Understanding Postpartum Anxiety
Ms. Laavanya K Sridhar

Ms. Laavanya K Sridhar

Mar 16Pregnancy and fertility

Understanding Postpartum Anxiety

This article is compiled by Sanjana Varma, a freelance writer at Proactive For Her.

What is postpartum anxiety?

Anxiety is a natural response for humans, especially after the birth of your baby. During this time, you will develop hyper-alertness and hyper-vigilance. You want the best for your baby and would move the earth and moon for it. Your anxiety may also result from the doubts that cloud your mind. What is the right way and wrong way of caring for your child?

Anxiety morphs into postpartum anxiety if it disrupts your day to day functioning. Postpartum anxiety disorder is a cousin to postpartum depression (PPD) that affects about 10 percent of new moms, according to the American Pregnancy Association. The telltale signs are excessive worrying, racing thoughts, and feelings of dread.

Postpartum Anxiety Causes and Risk Factors

As your pregnancy progresses, your body goes through intense changes till the birth of the baby. Your body acclimatizes itself to provide a safe haven for your baby till it is time for the baby to greet the world. These changes are mainly due to the surge of hormones. The common causes of anxiety after birth are due to:

  • Hormonal shifts after giving birth
  • Sleep deprivation
  • The stress of taking care of the baby
  • The relationship changes that occur after the birth of the baby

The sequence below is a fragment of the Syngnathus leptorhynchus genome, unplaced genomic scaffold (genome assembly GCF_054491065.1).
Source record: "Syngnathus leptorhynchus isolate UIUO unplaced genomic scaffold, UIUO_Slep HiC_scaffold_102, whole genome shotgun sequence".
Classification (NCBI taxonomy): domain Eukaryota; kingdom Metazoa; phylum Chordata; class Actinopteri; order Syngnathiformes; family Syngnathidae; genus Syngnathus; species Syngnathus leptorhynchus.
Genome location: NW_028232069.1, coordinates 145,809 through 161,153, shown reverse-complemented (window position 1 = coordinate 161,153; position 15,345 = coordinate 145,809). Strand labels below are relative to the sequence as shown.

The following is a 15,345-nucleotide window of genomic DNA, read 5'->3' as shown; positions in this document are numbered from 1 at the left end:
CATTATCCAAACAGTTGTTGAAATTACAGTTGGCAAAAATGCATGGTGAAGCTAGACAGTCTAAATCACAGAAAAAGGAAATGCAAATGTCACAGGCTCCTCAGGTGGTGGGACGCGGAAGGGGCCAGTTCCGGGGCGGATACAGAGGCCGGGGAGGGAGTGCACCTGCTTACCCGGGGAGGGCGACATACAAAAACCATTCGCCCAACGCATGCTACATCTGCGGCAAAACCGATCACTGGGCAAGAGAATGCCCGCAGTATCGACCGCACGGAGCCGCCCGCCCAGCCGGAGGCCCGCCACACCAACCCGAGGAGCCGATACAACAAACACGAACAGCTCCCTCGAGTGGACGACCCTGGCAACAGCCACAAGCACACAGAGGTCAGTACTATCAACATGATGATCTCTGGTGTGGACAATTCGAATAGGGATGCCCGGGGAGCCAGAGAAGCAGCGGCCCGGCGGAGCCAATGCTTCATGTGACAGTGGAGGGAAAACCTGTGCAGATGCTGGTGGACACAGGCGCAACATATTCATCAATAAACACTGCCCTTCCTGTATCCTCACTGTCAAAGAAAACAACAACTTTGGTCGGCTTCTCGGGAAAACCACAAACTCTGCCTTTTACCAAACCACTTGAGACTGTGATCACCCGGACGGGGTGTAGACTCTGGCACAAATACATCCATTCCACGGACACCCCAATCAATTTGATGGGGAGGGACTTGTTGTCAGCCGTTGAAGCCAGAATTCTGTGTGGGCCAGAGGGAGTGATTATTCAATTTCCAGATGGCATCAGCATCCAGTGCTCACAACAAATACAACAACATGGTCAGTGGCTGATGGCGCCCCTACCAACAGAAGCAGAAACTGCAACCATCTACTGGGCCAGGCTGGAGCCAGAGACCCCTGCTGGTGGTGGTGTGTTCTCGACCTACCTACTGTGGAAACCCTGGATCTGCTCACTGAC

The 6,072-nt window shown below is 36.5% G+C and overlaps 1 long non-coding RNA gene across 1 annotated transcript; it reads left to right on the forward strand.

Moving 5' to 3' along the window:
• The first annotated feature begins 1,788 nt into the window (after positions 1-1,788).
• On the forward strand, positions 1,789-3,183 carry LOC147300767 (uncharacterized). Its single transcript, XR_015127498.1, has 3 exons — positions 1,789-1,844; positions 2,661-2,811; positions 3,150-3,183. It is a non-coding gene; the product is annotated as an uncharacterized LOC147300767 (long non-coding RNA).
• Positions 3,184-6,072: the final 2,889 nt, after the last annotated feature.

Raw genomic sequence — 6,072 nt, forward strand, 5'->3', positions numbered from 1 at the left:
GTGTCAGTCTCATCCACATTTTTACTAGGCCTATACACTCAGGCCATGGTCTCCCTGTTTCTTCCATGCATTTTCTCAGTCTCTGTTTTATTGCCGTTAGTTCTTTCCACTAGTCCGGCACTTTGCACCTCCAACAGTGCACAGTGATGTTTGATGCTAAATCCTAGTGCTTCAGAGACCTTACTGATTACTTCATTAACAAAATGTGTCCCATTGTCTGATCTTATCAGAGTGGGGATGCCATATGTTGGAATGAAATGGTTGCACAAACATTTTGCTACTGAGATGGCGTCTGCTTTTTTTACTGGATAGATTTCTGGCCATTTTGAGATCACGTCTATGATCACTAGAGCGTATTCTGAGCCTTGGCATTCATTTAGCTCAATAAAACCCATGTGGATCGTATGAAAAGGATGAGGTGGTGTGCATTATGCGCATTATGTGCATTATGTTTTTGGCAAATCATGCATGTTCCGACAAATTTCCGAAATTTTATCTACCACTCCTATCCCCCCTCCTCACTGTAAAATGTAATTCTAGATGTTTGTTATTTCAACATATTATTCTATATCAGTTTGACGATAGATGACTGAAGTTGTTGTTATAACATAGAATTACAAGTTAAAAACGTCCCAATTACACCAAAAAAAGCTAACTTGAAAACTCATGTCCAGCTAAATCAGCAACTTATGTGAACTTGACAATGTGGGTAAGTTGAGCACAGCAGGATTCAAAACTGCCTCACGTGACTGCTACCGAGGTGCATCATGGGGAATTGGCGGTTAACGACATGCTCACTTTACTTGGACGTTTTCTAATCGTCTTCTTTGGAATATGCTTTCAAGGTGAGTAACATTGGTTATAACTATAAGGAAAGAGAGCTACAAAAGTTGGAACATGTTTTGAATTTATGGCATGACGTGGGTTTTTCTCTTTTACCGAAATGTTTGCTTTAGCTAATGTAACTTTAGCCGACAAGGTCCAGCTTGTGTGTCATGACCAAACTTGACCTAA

• Social pressure to be the “perfect mom”

Your risk for developing postpartum anxiety increases if you:

  • Are very sensitive to emotional triggers
  • Have a history of anxiety
  • Have a history of OCD/Eating disorder
  • Have lost a baby due to ill health
  • Have a history of miscarriage or stillbirth
  • Have given birth prematurely

Postpartum Depression vs. Postpartum Anxiety

Postpartum Depression (PPD) can cause mothers to experience extreme sadness or even disinterest in their newborn, while, postpartum anxiety symptoms manifest themselves mainly in the form of extreme anxiety towards the well-being of the child. You may constantly feel worried and on edge. Postpartum anxiety is the loss of the normal sense of balance and calm, and postpartum depression as a loss of heart. Postpartum anxiety is called ‘the hidden disorder’ because so few moms recognize it and it goes undiagnosed. It hasn't been discussed or studied much, even though it's a lot more common than postpartum depression. It is believed that a woman can have both PPD and postpartum anxiety simultaneously.

Postpartum Anxiety Symptoms

Keep in mind that most (if not all) new parents experience some worry. But the symptoms of postpartum anxiety disorder include:

  • Constant or near-constant worry that can’t be eased
  • Feelings of dread
  • Sleep disruption
  • Racing thoughts
  • Fatigue heart palpitations
  • Hyperventilation
  • Sweating
  • Nausea or vomiting
  • Shakiness or trembling
  • Chest pain
  • Dizziness